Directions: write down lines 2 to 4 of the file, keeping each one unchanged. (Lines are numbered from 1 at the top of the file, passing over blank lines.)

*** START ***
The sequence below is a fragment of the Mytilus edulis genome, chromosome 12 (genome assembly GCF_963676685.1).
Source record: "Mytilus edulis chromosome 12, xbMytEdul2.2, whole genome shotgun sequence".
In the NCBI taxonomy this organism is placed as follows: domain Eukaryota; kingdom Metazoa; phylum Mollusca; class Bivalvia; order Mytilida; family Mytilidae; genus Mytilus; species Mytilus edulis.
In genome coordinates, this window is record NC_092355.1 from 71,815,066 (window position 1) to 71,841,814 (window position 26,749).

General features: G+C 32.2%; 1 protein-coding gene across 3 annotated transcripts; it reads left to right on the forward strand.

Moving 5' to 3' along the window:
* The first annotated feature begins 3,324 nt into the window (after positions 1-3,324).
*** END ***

Source record: "Mytilus edulis chromosome 12, xbMytEdul2.2, whole genome shotgun sequence".
In the NCBI taxonomy this organism is placed as follows: domain Eukaryota; kingdom Metazoa; phylum Mollusca; class Bivalvia; order Mytilida; family Mytilidae; genus Mytilus; species Mytilus edulis.
In genome coordinates, this window is record NC_092355.1 from 71,815,066 (window position 1) to 71,841,814 (window position 26,749).